Forgive me, I’m a little late…
“As a book blogger, how do you introduce yourself in your profile?”
I only started blogging a few weeks ago, but before I started I knew how important a blogger’s profile was. When planning out my blog, I realized that whenever I read a blog for the first time, if I liked the posts, I immediately wanted to know more about the blogger. Oftentimes, I was thrilled to find that the prolific writer wasn’t so different from me! It was from the profiles I read that I knew I, too, could write a blog. Obviously, profiles are very important!
From the profiles I read and liked, I noticed that the best About Me pages included information on who the blogger was outside of the blog, what their interests were, and some information on what the blog was about overall. I also enjoyed profiles that included some background info on the blog’s title and/or layout. This is what I set out to imitate on my About page.
Since I created my profile page even before I wrote my first post, I wasn’t entirely sure what my blog would be about–just a vague notion of my hopes. I’m still not sure; I’m trying on new things all the time and reflecting on it about once a week. Probably, in a month or two, I will edit my About page to reflect what my blog’s purpose is. Also, if my interests change, and if I move (probably in a year), I will edit it to further reflect who I am.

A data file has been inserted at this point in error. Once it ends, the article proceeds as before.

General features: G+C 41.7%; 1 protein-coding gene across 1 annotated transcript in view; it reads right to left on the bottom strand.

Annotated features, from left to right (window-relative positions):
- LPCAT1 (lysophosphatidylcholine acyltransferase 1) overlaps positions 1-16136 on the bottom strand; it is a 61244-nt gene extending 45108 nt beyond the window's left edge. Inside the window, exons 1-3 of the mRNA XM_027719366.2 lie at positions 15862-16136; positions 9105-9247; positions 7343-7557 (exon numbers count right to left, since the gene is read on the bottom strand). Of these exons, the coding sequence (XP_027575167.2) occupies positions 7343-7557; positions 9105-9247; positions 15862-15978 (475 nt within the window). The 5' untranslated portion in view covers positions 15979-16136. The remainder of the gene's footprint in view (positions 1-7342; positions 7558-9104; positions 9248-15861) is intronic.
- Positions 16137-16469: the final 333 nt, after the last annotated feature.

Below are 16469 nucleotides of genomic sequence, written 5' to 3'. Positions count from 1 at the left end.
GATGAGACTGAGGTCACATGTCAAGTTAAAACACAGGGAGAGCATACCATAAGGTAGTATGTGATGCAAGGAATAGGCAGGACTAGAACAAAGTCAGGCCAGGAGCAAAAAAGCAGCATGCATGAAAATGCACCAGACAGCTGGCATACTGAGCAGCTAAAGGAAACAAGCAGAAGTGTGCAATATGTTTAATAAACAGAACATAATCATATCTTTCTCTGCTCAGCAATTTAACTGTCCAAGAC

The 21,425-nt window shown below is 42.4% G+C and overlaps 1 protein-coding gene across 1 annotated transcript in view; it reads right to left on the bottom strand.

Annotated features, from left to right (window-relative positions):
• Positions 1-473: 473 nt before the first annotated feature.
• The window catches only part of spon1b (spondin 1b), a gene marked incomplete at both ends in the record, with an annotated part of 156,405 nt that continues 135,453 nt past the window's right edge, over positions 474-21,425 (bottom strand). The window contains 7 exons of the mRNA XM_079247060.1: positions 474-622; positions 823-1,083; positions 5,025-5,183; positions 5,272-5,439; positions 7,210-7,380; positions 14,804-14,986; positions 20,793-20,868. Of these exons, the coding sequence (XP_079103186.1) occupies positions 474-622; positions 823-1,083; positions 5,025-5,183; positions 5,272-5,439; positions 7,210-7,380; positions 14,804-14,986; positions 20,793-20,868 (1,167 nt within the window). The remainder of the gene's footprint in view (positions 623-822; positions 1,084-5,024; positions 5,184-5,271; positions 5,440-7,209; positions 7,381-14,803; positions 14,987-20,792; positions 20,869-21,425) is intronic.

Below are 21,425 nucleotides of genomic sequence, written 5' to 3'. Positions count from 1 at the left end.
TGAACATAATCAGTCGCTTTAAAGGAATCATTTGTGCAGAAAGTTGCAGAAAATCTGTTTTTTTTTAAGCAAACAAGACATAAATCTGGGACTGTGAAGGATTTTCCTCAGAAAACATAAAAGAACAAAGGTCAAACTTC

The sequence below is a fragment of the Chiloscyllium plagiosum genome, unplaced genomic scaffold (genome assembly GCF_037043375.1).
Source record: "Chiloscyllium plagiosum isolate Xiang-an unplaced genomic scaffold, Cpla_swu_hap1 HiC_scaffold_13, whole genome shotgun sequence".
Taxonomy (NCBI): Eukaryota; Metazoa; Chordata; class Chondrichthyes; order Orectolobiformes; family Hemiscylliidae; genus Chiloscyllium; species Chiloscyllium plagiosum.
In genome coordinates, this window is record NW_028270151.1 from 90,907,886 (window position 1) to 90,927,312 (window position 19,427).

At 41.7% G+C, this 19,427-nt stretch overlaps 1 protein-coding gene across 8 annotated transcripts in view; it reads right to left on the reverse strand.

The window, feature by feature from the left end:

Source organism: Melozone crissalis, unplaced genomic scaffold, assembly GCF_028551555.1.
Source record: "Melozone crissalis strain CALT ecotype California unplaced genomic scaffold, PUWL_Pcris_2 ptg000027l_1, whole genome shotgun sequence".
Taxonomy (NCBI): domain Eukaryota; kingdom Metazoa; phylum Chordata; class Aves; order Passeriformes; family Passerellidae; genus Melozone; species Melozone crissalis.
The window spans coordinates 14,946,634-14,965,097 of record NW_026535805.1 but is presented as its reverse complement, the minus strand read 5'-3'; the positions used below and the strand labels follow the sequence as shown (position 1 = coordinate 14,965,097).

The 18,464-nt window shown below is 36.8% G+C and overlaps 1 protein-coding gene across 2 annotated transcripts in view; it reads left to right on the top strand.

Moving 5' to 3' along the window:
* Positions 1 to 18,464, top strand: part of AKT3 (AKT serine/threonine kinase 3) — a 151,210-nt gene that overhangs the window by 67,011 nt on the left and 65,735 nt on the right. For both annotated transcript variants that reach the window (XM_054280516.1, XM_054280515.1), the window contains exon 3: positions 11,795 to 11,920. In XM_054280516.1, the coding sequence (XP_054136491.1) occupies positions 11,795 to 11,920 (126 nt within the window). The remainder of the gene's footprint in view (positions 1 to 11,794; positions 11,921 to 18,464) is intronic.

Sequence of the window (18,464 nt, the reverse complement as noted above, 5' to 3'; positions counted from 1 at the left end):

Overall, I love reading profile pages, and I hope other bloggers realize just how useful (and inspiring!) a profile page can be.
My name is Kathy H. I’m thirty-one years old, and I’ve been a carer now for eleven years. That sounds long enough, I know, but actually they want me to go on for another eight months, until the end of this year.
Never Let Me Go by Kazuo Ishiguro
This is a nice in media res opening: It immediately introduces the reader to the first person narrative by protagonist Kathy H., and gives a bit of background information on her, but really establishes the Look Back style of narrative within this book. I’m about half-way through the novel and still have only the vaguest notion of what a carer does and what Kathy H.’s present life is like. So far, it’s intriguing, and the novel is slowly telling the story of Kathy H., from her childhood leading to the present time, which is hinted at in these opening lines. It’s very similar to the style Ishiguro used in The Remains of the Day, a “How did the character get here?” narrative. I am loving this book.